The great French moralist André Gide’s last reported words were, “I love small nations. I love small numbers. The world will be saved by the few” (Kohr 1970). During the long boom of the 1990s and 2000s, that last-gasp proclamation took on an almost prophetic air. Small and nimble open economies like Ireland, Iceland, and the Baltic States became the poster boys of globalization. Countries the size of Norway topped every feel-good league table in existence from gross domestic product (GDP) per capita to indexes of innovation, happiness, and peace.
Small is successful (think Sweden), sexy (think Costa Rica), smart (think Singapore), even cool (think Iceland). Yet recently, something strange tends to happen every time there’s talk of carving a new independent country out of an old colonial one. Take Québec in Canada, for instance, or my own beloved Wales in the United Kingdom. Faced with the prospect of a people choosing its own destiny and charting its own course, the champions of the status quo gravely intone that such a move would not be economically viable. Without the colonial country as benefactor, we’re told, the small could never survive.
So, why the new pessimism? Well, now that economic conditions have turned, so has the tide of ideas. The travails of small countries have made big headlines worldwide in a series of Lehman Brothers–like moments. The sovereign debt crisis in Greece, the banking collapse in Iceland, and Ireland’s fall from “Celtic Tiger” grace have all led to a shift in the intellectual terms of trade. “Big is best” has replaced “small is beautiful” as the new global mantra. This was perhaps best summed up by an epithet attributed to Paul Volcker, former U.S. Federal Reserve Chairman (with a sideways nod to Roy Scheider’s character in the movie Jaws): “In turbulent times, it’s better to be on the bigger boat.”
Can the small survive and thrive through the present storm? How does country size affect economic performance? And what would independence do for a place like Wales? These are more than just academic questions for me. After almost a decade at the coalface of politics in the House of Commons as a Welsh Nationalist Member of Parliament, I came to the John F. Kennedy School of Government at Harvard University (HKS) to find solid foundations for my lifelong dream. But size matters to all of us. My own continent of Europe is a patchwork mosaic of meso-economies and microeconomies. Where China and the United States are building supertankers, Europe is in flotilla formation—built to ride, not rule, the waves. Is it destined to flounder?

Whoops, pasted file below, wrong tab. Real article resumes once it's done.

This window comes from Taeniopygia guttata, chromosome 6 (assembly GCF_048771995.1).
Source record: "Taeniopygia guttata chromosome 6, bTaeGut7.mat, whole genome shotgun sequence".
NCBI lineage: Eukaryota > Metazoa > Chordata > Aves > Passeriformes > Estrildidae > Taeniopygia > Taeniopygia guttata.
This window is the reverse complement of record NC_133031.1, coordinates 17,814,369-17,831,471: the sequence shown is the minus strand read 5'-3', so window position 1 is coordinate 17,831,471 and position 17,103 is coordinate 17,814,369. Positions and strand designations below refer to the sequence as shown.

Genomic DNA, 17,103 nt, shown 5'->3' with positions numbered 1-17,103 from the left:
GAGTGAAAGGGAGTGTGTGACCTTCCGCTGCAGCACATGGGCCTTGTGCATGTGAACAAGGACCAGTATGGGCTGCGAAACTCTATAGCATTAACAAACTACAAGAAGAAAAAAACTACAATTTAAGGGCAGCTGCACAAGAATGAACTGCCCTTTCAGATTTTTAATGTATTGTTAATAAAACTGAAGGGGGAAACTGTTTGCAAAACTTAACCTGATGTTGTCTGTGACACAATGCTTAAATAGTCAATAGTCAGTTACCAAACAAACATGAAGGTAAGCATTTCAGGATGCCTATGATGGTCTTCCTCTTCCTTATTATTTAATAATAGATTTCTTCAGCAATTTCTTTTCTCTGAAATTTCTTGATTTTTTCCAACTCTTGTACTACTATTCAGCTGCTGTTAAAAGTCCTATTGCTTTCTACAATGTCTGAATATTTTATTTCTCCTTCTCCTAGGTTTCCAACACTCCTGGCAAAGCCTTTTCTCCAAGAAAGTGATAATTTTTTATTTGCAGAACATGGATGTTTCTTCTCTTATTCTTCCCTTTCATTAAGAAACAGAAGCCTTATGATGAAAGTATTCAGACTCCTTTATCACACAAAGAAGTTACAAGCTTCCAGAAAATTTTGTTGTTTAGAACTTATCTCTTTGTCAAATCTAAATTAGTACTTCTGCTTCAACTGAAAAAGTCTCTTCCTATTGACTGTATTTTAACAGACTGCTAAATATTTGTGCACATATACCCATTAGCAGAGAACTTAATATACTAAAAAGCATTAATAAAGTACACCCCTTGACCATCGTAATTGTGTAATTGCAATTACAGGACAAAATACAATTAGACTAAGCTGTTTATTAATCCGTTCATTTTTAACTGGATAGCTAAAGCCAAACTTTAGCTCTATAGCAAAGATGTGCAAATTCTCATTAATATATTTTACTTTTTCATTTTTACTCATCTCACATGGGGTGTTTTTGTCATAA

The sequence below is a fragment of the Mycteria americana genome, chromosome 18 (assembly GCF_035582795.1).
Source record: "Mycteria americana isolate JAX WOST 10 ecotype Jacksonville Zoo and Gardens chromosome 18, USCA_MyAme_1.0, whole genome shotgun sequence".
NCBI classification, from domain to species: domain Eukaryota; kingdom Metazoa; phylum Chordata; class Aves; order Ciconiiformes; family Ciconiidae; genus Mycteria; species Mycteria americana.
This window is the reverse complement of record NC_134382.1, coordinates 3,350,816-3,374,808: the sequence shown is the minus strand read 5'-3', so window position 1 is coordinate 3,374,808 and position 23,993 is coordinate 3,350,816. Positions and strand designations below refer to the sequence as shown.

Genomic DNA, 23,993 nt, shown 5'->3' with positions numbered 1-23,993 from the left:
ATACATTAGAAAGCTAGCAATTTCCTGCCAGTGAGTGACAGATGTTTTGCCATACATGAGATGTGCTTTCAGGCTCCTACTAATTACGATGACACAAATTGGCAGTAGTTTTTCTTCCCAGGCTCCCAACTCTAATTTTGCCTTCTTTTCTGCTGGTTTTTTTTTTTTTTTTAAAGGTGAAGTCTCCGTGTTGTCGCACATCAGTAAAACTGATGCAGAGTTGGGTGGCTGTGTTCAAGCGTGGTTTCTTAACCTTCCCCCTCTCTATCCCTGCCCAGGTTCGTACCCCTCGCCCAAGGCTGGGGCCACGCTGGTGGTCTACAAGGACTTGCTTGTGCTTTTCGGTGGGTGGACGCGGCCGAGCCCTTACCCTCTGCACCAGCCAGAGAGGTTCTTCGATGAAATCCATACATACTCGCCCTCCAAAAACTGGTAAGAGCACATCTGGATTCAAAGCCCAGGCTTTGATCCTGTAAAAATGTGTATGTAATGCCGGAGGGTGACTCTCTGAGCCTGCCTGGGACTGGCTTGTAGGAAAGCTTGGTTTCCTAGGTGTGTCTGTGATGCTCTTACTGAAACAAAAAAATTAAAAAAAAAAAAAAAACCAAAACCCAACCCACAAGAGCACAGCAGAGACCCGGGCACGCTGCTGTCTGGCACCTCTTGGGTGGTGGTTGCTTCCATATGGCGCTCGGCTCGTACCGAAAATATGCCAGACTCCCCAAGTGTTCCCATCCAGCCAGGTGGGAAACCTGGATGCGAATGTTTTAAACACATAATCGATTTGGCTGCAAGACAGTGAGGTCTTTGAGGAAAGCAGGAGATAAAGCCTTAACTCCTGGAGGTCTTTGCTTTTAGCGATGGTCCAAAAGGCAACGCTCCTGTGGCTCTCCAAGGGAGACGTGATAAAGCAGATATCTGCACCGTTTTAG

The Invisibility of Scale
For most of the twentieth century, economics was silent on the question of country size. A single conference in 1960 was the sum total of intellectual output on this issue during most of the postwar period (Robinson 1960). By contrast, intellectual revolutions of the 1980s, represented by new growth and new trade theory, were based on the idea of increasing returns to scale. The upshot was that large countries—where economies of scale seem more feasible—were predicted to do better. But the empirics pointed in a different direction. In fact, there is growing evidence of an inverse scale effect. As Xavier Sala-i-Martin of Columbia University—he of the leopard and zebra suits—put it some years ago, “as time goes by, the desirability of having smaller nations increases. And the economists who say so are not (I repeat, NOT) some crazy Catalan nationalists” (Sala-i-Martin 1998).
They are, in fact, mostly French nowadays: to be specific, the French Economic Observatory team headed by J-P. Fitoussi at the Parisian Institut d’Études Politiques (popularly known as Sciences Po), which has been conducting a five-year-long program supported by the French National Research Agency (ANR) on “country size and growth strategy.” In a remarkable series of papers, largely unnoticed in the English-speaking world, this new school of geoeconomists claims to have discovered a “size nexus” at work in the European economy, with smaller lead countries like Ireland and Finland outperforming larger laggards like Germany and France (Laurent and Le Cacheux 2010; Alouini 2010; Napoletano and Gaffard 2010).
My own analysis (carried out with the help of fellow HKS Student Ben Levinger) confirms the French results (Price and Levinger 2011). Using World Bank data, we found that small European Union (EU) countries (those with fewer than 15 million people) enjoyed a 50 percent increase in exports per capita between 2000 and 2008, compared to a 35 percent increase for larger states. The small, it seems, have gained disproportionately from the expansion of trade since the introduction of the euro. How has this trade bonus affected growth? Figure 1 shows small countries closing the growth gap by almost two-thirds, down from 35 percent to 14 percent, over a thirteen-year period. As Figure 2 shows, this small country premium has existed for decades, even for those countries that joined the European Economic Community at its inception.